Newswise — ITHACA, N.Y. – The awkward and uncomfortable life stage of puberty is a crucial avenue for understanding human development over the course of a lifetime and researchers are now recommending changes to the study of puberty to better reflect the realities of today’s world.
Jane Mendle, associate professor of human development at Cornell University, and colleagues have proposed revisions to the scientific approach to studying puberty. Their paper, “Understanding Puberty and Its Measurement: Ideas for Research in a New Generation,” published in a special issue of the Journal of Research on Adolescence, is the first comprehensive review of puberty that’s been published in decades.
“We now have much broader public dialogues regarding sex, gender, diversity and the economic circumstances of our country,” Mendle said. “So, it means something different to come of age during this particular historical era, both because our society is different and because the actual timing of puberty is earlier.”
Research in this area is just beginning to make sense of these needed changes. Foundational research questions need to be updated to gather the best understanding of what life is like for subjects as individuals. Researchers also have to view puberty as starting earlier than previously accepted, with implications as it relates to a subject’s psychological maturity.
“One important aspect is that researchers used to think of puberty as the beginning of adolescence,” Mendle said. “But because kids are entering puberty at younger ages, the sorts of challenges they have and their level of cognitive and emotional development at the start of puberty is now more in tune with middle childhood.”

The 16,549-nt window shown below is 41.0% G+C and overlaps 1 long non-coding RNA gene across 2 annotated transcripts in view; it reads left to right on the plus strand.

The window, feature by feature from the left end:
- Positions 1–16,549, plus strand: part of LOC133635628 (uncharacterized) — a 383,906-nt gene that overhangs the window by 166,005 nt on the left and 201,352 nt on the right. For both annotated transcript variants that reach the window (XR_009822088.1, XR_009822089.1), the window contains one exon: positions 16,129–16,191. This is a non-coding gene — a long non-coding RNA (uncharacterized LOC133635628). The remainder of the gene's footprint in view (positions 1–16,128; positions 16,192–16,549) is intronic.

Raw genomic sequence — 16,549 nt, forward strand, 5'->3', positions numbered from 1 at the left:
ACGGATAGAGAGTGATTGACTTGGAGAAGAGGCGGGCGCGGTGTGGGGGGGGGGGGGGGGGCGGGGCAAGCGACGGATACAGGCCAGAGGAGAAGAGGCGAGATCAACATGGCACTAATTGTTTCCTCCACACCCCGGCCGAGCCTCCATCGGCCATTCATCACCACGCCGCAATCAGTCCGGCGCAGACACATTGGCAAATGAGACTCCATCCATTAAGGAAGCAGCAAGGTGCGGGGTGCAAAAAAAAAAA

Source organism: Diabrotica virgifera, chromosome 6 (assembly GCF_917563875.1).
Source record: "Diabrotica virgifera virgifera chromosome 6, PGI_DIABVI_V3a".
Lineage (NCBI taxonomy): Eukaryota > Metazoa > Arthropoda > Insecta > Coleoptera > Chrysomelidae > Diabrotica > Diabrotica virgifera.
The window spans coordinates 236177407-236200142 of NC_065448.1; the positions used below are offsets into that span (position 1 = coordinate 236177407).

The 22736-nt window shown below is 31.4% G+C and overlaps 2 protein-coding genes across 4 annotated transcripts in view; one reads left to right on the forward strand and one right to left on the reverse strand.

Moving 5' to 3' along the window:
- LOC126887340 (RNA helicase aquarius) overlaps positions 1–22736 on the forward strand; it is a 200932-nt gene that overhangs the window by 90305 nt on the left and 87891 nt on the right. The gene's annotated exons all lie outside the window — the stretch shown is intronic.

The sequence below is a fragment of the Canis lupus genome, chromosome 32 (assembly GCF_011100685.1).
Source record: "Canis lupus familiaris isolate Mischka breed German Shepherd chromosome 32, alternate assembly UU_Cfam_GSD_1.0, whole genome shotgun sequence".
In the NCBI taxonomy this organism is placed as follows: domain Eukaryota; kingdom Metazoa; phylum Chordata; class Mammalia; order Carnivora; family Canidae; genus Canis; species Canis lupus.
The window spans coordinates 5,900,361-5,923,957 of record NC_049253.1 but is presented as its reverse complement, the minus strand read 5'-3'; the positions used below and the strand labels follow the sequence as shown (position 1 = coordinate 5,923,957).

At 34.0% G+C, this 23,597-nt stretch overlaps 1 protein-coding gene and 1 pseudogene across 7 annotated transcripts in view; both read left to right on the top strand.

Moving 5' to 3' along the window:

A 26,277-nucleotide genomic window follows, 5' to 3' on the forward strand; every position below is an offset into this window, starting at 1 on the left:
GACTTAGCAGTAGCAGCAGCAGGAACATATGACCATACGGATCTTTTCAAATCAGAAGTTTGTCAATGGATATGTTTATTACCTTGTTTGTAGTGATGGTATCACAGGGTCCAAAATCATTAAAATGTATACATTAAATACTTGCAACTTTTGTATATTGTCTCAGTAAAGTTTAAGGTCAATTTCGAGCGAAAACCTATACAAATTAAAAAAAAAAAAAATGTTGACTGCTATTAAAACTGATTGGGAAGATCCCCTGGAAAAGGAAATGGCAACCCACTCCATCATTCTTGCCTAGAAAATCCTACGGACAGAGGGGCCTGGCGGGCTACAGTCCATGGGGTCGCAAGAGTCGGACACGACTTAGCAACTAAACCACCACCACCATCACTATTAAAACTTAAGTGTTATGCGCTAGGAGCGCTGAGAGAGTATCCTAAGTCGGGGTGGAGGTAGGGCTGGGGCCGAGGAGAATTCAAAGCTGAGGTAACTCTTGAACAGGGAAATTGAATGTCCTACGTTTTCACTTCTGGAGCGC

Another critical need for modern puberty research is addressing diversity and social context within literature, as very little research has investigated how the psychological experience of puberty may differ depending on socio-economic status, social context, race, sex and ethnicity.
The researchers recommend several strategies to address diversity and social context: collaborating with researchers who have knowledge of the population under study; involving members of the community; consulting with individuals from underrepresented backgrounds; considering theoretical frameworks for diverse populations; and making methodological shifts to studies themselves, including increasing the use of open-ended questions and paying close attention to the interpretation and dissemination of data and final results.
“We have to be careful about generalizing conclusions and take care to ensure that the experiences of a broad array of kids are well-represented in the research literature,” Mendle said.
For more information, see this Cornell Chronicle story.
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